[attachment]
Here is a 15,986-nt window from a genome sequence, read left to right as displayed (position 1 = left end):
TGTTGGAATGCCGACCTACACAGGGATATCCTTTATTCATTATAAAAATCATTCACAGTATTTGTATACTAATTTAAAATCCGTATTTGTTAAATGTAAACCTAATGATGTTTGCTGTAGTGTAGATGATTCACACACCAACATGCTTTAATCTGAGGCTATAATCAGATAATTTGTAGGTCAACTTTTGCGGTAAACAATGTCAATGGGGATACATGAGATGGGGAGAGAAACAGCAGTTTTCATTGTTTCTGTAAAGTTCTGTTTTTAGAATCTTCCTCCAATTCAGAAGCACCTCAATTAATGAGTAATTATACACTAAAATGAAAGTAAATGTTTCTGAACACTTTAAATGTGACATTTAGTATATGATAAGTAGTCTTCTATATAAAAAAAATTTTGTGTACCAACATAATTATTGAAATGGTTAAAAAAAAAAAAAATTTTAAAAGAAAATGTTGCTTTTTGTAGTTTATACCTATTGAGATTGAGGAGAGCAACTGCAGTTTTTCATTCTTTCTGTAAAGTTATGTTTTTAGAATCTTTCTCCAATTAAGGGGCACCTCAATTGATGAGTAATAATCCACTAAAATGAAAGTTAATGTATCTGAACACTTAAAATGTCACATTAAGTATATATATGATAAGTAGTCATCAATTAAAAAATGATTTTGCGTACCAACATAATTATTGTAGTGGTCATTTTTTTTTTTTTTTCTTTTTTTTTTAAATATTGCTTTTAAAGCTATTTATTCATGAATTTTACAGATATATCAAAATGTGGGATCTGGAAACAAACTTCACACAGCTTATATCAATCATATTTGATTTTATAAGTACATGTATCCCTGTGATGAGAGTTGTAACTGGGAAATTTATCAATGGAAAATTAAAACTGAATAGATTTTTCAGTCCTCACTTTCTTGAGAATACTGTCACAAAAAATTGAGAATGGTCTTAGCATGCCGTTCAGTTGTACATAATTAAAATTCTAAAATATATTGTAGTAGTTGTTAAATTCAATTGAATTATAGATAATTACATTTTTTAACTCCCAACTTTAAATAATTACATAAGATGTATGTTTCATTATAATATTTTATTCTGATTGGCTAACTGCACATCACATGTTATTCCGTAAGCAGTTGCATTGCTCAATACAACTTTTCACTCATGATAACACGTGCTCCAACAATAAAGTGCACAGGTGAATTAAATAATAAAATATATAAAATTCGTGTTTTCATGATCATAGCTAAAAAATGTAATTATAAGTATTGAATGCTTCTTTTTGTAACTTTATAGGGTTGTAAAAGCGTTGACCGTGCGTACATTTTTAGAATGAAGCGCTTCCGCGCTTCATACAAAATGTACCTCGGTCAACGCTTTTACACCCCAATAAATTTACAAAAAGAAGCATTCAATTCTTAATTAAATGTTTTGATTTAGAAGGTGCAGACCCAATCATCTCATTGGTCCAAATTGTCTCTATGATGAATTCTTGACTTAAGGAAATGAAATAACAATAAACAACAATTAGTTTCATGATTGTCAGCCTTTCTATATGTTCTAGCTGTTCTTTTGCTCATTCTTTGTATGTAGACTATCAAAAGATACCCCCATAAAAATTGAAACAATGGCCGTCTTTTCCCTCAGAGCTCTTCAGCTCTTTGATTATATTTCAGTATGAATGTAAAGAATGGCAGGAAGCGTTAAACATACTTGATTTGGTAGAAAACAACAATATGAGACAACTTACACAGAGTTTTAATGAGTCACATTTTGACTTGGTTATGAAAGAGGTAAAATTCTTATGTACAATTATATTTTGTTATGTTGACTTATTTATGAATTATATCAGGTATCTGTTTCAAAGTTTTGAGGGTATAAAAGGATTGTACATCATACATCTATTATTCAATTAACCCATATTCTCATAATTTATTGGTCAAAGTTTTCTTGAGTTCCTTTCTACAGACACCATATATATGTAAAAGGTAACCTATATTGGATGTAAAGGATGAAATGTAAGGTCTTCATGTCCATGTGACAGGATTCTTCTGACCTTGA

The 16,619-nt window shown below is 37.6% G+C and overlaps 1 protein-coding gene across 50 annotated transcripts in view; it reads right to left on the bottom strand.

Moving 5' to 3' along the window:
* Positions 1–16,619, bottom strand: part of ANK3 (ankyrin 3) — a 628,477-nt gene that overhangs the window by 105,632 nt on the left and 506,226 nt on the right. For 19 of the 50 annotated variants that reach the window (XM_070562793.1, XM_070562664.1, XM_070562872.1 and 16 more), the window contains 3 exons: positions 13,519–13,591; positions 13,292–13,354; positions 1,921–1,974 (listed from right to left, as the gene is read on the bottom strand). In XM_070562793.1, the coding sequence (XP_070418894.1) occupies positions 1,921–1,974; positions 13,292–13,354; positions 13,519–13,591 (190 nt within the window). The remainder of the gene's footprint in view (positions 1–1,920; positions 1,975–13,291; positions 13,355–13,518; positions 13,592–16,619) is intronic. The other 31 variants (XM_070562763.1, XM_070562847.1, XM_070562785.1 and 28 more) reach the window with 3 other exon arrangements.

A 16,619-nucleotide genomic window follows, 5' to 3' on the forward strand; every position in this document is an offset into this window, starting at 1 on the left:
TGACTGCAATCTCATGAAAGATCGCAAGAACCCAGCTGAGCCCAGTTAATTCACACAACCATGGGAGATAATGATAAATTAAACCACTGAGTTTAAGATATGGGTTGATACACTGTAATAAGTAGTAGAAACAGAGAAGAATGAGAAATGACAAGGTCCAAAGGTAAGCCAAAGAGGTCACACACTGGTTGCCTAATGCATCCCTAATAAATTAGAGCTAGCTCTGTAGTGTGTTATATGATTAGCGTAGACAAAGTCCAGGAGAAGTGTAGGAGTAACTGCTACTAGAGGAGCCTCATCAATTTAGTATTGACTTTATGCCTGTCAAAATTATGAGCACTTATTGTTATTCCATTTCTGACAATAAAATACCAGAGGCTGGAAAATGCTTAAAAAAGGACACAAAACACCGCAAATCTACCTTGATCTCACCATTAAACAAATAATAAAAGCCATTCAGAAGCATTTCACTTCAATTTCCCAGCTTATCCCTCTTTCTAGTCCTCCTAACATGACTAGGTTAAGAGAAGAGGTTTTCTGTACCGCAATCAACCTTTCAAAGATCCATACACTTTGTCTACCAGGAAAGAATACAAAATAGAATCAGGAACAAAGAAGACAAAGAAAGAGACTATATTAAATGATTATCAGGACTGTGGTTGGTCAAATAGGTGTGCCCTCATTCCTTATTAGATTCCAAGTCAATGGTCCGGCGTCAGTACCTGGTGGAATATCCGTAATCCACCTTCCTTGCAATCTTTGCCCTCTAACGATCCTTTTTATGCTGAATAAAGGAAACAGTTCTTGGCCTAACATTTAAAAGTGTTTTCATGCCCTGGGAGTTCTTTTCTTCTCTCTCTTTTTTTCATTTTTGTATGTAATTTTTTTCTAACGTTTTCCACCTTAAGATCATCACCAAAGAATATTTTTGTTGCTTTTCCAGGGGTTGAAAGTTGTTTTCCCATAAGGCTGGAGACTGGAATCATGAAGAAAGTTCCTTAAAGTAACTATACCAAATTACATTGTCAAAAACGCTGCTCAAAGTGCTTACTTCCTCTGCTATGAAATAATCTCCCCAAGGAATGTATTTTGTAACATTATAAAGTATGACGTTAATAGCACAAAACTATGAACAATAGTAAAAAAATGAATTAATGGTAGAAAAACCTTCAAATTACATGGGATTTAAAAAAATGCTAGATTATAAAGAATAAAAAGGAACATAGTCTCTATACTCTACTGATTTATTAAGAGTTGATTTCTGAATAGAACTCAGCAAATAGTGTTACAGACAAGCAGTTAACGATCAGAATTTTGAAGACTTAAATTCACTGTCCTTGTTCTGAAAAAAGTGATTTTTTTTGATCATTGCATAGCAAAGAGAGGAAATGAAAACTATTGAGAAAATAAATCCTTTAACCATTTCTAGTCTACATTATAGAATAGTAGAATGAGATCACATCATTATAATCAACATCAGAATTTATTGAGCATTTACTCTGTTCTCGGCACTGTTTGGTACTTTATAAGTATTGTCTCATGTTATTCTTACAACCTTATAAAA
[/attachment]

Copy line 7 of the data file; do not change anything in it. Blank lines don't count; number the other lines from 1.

TGACTGCAATCTCATGAAAGATCGCAAGAACCCAGCTGAGCCCAGTTAATTCACACAACCATGGGAGATAATGATAAATTAAACCACTGAGTTTAAGATATGGGTTGATACACTGTAATAAGTAGTAGAAACAGAGAAGAATGAGAAATGACAAGGTCCAAAGGTAAGCCAAAGAGGTCACACACTGGTTGCCTAATGCATCCCTAATAAATTAGAGCTAGCTCTGTAGTGTGTTATATGATTAGCGTAGACAAAGTCCAGGAGAAGTGTAGGAGTAACTGCTACTAGAGGAGCCTCATCAATTTAGTATTGACTTTATGCCTGTCAAAATTATGAGCACTTATTGTTATTCCATTTCTGACAATAAAATACCAGAGGCTGGAAAATGCTTAAAAAAGGACACAAAACACCGCAAATCTACCTTGATCTCACCATTAAACAAATAATAAAAGCCATTCAGAAGCATTTCACTTCAATTTCCCAGCTTATCCCTCTTTCTAGTCCTCCTAACATGACTAGGTTAAGAGAAGAGGTTTTCTGTACCGCAATCAACCTTTCAAAGATCCATACACTTTGTCTACCAGGAAAGAATACAAAATAGAATCAGGAACAAAGAAGACAAAGAAAGAGACTATATTAAATGATTATCAGGACTGTGGTTGGTCAAATAGGTGTGCCCTCATTCCTTATTAGATTCCAAGTCAATGGTCCGGCGTCAGTACCTGGTGGAATATCCGTAATCCACCTTCCTTGCAATCTTTGCCCTCTAACGATCCTTTTTATGCTGAATAAAGGAAACAGTTCTTGGCCTAACATTTAAAAGTGTTTTCATGCCCTGGGAGTTCTTTTCTTCTCTCTCTTTTTTTCATTTTTGTATGTAATTTTTTTCTAACGTTTTCCACCTTAAGATCATCACCAAAGAATATTTTTGTTGCTTTTCCAGGGGTTGAAAGTTGTTTTCCCATAAGGCTGGAGACTGGAATCATGAAGAAAGTTCCTTAAAGTAACTATACCAAATTACATTGTCAAAAACGCTGCTCAAAGTGCTTACTTCCTCTGCTATGAAATAATCTCCCCAAGGAATGTATTTTGTAACATTATAAAGTATGACGTTAATAGCACAAAACTATGAACAATAGTAAAAAAATGAATTAATGGTAGAAAAACCTTCAAATTACATGGGATTTAAAAAAATGCTAGATTATAAAGAATAAAAAGGAACATAGTCTCTATACTCTACTGATTTATTAAGAGTTGATTTCTGAATAGAACTCAGCAAATAGTGTTACAGACAAGCAGTTAACGATCAGAATTTTGAAGACTTAAATTCACTGTCCTTGTTCTGAAAAAAGTGATTTTTTTTGATCATTGCATAGCAAAGAGAGGAAATGAAAACTATTGAGAAAATAAATCCTTTAACCATTTCTAGTCTACATTATAGAATAGTAGAATGAGATCACATCATTATAATCAACATCAGAATTTATTGAGCATTTACTCTGTTCTCGGCACTGTTTGGTACTTTATAAGTATTGTCTCATGTTATTCTTACAACCTTATAAAA